Abuja – A member of the House of Representatives, Mr Jimi Benson, on Tuesday in Abuja called for the stripping of prosecutorial powers of anti-corruption agencies.
Benson made the call at an anti-corruption dialogue organised by the Presidential Advisory Committee Against Corruption (PACAC) in collaboration with the Federal Ministry of Justice.
Speaking as a panelist, the APC lawmaker, representing Ikorodu Federal Constituency, hinged his opinion on the “shoddy prosecution of cases’’ by anti-graft agencies.
He said the power of prosecuting corruption cases should be transferred to the Attorney-General of the Federation, while the anti-corruption agencies should concentrate on investigations.
In 2007, Mr Michael Aondoakaa, former Attorney-General of the Federation during the administration of late President Umaru Yar’Adua, attempted to strip the Economic and Financial Crimes Commission (EFCC) of its prosecutorial powers.
The move sparked a public outcry with many Nigerians accusing him of trying to protect corrupt friends of government undergoing trial by weakening the powers of the commission.
Advocates of the transfer of the power of prosecution, however, believe that the Attorney-General’s office has the expertise to effectively and efficiently prosecute corruption cases.
Benson said, “We need to find a way to ensure that prosecutions are not commenced until cases are water-tight and prosecutors are ready to undertake the full hog of the trial.
“In this regard, is there need to create a dichotomy between investigation and prosecution?
“Is it expedient that the prosecutorial and investigative powers given to the anti-corruption bodies be separated so as to ensure effectiveness of both divides?
“It has been suggested that the powers of anti-graft bodies should be limited to investigation only and the prosecutorial powers given to the Attorney-General or another appropriate agency.
“In this regard, after the agencies have concluded their investigations and have gathered sufficient evidence to prosecute offenders, the file will be transferred to the Attorney-General of the Federation or the Attorney General of the concerned state for prosecution.’’
The lawmaker also stressed the need for the ongoing anti-corruption campaign to focus on prevention rather prosecution of cases after they have occurred.
To this end, he urged closer collaboration between the legislative and executive arms of government to pass more laws that would drive transparency in the conduct of government’s businesses.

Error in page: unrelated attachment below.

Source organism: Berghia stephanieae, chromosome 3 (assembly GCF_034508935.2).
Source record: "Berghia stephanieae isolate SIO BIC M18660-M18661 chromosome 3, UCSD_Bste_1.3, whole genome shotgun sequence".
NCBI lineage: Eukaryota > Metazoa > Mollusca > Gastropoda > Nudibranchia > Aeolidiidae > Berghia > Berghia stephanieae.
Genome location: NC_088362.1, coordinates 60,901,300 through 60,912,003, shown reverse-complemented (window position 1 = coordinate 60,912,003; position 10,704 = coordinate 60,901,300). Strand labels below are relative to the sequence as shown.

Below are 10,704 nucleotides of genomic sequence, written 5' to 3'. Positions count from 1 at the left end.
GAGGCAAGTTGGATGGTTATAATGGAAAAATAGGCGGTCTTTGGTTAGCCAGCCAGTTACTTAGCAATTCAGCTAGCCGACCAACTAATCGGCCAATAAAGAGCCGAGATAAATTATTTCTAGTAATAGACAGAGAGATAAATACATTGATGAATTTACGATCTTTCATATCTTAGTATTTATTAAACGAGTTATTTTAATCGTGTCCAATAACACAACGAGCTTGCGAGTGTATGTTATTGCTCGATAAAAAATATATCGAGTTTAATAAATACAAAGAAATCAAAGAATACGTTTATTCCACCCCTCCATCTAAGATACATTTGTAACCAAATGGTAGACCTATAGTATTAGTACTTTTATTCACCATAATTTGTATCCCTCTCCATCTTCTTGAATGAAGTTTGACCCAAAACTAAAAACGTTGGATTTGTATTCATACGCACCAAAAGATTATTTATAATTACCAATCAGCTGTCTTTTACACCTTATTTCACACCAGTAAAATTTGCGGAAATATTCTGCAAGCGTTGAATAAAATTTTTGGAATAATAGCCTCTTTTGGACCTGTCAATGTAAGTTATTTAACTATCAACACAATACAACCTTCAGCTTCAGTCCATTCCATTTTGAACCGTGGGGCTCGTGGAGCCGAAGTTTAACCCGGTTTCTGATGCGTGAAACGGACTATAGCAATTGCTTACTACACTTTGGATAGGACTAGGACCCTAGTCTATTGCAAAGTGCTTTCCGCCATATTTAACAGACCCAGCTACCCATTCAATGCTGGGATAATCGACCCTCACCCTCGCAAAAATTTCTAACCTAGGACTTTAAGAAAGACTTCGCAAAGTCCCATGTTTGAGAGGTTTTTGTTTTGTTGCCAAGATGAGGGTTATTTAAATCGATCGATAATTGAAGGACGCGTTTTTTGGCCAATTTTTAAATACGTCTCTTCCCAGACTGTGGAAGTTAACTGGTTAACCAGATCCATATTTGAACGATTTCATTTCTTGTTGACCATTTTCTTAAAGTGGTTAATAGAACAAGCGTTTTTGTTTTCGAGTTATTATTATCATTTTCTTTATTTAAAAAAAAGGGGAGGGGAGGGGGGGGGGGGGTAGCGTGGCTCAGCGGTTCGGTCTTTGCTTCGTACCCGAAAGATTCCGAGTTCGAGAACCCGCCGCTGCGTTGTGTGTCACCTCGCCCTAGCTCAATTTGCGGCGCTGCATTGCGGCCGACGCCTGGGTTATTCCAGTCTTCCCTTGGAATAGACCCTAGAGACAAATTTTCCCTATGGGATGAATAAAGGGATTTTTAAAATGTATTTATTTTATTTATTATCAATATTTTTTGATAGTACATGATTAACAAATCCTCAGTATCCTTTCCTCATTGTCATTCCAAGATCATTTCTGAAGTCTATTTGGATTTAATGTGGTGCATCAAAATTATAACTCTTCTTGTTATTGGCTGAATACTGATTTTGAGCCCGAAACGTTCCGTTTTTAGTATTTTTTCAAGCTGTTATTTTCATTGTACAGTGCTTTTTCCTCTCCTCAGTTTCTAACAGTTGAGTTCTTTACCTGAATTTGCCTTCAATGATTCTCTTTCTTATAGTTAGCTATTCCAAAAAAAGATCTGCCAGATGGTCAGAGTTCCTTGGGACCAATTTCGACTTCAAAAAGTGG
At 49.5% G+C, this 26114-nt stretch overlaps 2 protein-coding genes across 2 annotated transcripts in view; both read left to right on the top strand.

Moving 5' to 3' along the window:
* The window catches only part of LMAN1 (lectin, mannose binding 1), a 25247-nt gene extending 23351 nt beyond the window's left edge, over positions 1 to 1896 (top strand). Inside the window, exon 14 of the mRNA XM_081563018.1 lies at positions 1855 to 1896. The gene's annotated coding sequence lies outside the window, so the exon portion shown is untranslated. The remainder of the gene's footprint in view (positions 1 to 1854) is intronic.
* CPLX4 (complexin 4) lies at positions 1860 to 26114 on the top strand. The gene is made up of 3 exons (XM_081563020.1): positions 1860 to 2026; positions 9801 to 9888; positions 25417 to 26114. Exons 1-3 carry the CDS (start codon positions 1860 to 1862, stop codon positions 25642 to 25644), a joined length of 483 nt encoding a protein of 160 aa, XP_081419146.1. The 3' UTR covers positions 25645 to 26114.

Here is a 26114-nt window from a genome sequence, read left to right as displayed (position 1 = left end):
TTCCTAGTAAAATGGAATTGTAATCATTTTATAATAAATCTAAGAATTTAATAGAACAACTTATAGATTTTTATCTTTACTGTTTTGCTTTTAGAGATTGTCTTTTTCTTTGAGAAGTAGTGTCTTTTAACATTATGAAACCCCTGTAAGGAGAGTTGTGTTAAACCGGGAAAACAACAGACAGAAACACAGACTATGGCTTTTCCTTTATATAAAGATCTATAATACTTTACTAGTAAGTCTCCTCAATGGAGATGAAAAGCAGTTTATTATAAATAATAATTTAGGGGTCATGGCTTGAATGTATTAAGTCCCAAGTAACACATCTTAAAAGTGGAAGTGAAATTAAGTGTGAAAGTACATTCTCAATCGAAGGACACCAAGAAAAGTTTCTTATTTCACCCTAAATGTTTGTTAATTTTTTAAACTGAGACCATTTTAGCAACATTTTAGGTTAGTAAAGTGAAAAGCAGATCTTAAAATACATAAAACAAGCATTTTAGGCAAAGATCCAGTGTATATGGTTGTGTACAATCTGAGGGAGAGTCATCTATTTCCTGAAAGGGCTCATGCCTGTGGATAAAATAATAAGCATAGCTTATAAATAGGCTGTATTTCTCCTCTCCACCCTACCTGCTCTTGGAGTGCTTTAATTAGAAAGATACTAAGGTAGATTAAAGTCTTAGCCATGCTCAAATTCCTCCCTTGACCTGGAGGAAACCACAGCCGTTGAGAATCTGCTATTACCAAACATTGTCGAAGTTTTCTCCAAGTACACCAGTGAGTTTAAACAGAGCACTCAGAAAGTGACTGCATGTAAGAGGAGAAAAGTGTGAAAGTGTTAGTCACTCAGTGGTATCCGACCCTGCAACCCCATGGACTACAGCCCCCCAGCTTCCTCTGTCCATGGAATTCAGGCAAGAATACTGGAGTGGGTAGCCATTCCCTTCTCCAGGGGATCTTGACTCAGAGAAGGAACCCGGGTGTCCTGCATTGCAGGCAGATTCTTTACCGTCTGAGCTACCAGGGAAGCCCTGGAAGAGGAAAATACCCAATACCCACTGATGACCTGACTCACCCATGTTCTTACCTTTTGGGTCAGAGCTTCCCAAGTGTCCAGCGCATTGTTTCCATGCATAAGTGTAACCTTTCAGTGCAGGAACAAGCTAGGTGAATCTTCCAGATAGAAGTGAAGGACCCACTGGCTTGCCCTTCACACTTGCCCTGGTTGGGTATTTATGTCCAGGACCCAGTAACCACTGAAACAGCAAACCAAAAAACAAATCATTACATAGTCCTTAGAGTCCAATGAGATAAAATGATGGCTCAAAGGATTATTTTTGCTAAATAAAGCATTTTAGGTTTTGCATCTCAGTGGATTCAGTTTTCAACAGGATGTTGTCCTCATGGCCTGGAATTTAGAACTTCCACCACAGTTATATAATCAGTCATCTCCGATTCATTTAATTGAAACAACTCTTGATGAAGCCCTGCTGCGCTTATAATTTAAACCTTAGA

Another panelist, Hon. Justice Comfort Ani of the Enugu State Judiciary, also underscored the need for measures to ensure that anti-graft agencies conclude investigations before prosecution of suspects.
Ani said high profile cases were not being well prosecuted due a number of reasons including poor investigation by the prosecuting agencies.
“When you don’t do thorough investigation, the judges are not magicians to know whether or not someone is guilty as charged without incontrovertible evidence.
“We have situations where prosecutors rely on confessional statements of suspects in court without investigating them.
“When you get to court, the accused retracts the confession leading to delays, and at the end, the charges are dismissed and you go back to square zero.
“I found something in the Administration of Criminal Justice 2015, Section 14(4), which talks about confessional statements.
“It says when suspects want to make confessional statements, they should be put in writing or ‘may be videoed’.
“I find the ‘may’ there as not being mandatory enough. The legislature should look into it and make it compulsory by replacing ‘may’ with ‘shall’.”
Another panelist, Hauwa Mustapha, said the fight against corruption should be depoliticised and made an integral part of national development.
Mustapha, who represented the Nigeria Labour Congress on the panel, also called for effective measures to tackle unemployment and poverty which she said were corruption risk factors.
She noted that official corruption would continue until government addressed the issue of poor remuneration of civil and public servants.
In this regard, the NLC official urged government to heed Labour’s demand for an increase in the minimum wage to N56,000. (NAN)
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